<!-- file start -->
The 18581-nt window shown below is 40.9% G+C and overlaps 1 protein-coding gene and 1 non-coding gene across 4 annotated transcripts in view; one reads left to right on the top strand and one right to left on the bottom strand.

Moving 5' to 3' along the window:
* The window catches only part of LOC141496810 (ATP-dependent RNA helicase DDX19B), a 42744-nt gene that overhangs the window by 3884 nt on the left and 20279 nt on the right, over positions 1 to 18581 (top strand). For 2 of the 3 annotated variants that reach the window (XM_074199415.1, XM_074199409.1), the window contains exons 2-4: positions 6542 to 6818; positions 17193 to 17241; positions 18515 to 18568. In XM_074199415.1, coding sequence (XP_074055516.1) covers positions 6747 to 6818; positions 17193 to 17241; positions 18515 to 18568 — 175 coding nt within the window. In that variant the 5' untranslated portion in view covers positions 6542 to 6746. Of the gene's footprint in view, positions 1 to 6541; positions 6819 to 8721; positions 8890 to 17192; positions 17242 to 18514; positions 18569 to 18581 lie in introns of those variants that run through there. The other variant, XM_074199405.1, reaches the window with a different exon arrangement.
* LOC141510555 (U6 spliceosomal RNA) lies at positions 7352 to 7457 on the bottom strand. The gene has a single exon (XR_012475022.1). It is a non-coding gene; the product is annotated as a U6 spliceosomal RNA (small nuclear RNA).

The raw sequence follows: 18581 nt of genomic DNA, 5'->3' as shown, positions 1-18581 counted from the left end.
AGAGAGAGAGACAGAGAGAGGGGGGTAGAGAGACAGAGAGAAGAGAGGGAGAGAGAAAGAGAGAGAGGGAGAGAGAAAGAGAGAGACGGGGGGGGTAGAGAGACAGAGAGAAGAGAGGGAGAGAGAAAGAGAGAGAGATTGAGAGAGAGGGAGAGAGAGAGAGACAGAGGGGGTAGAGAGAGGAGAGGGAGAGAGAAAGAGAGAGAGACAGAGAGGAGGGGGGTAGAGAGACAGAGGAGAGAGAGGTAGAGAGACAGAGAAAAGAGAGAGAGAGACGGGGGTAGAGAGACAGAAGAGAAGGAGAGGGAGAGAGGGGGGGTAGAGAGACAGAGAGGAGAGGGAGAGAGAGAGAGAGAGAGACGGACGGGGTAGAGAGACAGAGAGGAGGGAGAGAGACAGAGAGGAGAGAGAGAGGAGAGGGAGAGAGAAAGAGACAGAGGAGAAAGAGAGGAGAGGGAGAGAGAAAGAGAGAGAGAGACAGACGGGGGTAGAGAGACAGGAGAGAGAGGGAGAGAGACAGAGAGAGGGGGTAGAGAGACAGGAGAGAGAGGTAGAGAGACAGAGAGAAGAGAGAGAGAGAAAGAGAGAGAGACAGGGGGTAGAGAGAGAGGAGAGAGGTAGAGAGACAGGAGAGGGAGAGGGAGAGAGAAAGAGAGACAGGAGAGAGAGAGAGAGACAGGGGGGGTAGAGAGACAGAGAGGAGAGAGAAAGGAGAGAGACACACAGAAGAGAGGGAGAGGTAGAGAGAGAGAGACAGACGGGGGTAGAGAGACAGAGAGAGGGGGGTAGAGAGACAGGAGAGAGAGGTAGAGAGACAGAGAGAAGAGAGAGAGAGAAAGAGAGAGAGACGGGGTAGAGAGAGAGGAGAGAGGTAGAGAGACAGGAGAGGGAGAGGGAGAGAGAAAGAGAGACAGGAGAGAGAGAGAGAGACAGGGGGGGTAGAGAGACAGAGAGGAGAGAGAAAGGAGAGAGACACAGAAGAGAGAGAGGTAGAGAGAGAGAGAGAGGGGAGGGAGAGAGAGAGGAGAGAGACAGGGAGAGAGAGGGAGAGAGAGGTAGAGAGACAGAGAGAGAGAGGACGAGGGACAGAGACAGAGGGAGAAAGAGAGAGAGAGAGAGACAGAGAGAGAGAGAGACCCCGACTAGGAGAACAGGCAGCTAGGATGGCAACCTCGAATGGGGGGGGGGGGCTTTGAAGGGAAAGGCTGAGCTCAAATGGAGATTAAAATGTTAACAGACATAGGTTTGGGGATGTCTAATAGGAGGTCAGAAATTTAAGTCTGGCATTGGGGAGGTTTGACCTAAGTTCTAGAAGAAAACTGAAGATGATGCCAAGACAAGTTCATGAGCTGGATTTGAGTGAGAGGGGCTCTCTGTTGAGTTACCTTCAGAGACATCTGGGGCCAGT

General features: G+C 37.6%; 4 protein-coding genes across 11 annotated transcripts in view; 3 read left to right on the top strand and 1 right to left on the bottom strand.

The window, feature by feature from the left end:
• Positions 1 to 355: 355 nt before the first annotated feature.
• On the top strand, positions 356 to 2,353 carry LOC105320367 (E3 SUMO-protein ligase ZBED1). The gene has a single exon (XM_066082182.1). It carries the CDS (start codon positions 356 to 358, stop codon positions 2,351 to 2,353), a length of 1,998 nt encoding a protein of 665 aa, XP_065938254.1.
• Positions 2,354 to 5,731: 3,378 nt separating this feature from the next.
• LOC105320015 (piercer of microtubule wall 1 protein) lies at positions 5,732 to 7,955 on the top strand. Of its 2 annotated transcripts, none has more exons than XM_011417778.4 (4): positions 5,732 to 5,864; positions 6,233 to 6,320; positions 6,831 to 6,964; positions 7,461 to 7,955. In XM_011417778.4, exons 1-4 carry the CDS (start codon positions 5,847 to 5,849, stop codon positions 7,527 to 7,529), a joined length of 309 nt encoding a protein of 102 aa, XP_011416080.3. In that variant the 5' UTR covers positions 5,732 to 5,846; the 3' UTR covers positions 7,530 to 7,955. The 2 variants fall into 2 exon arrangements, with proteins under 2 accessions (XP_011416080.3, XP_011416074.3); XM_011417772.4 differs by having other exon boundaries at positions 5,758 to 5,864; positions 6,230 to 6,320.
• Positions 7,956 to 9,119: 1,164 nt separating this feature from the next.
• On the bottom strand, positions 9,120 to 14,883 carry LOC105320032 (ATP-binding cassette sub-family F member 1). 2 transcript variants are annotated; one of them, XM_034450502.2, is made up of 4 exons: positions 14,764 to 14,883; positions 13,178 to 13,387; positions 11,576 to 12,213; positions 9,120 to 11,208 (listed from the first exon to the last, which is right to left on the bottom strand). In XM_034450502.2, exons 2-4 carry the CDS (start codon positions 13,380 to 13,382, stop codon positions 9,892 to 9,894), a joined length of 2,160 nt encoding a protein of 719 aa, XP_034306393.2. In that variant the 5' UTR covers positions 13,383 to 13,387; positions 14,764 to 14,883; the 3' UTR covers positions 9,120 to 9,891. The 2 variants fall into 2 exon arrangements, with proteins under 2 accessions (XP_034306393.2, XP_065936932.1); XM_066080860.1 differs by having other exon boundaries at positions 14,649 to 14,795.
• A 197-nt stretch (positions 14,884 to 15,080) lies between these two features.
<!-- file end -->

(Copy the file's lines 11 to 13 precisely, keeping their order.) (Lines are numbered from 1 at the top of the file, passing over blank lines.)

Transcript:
• Positions 2,354 to 5,731: 3,378 nt separating this feature from the next.
• LOC105320015 (piercer of microtubule wall 1 protein) lies at positions 5,732 to 7,955 on the top strand. Of its 2 annotated transcripts, none has more exons than XM_011417778.4 (4): positions 5,732 to 5,864; positions 6,233 to 6,320; positions 6,831 to 6,964; positions 7,461 to 7,955. In XM_011417778.4, exons 1-4 carry the CDS (start codon positions 5,847 to 5,849, stop codon positions 7,527 to 7,529), a joined length of 309 nt encoding a protein of 102 aa, XP_011416080.3. In that variant the 5' UTR covers positions 5,732 to 5,846; the 3' UTR covers positions 7,530 to 7,955. The 2 variants fall into 2 exon arrangements, with proteins under 2 accessions (XP_011416080.3, XP_011416074.3); XM_011417772.4 differs by having other exon boundaries at positions 5,758 to 5,864; positions 6,230 to 6,320.
• Positions 7,956 to 9,119: 1,164 nt separating this feature from the next.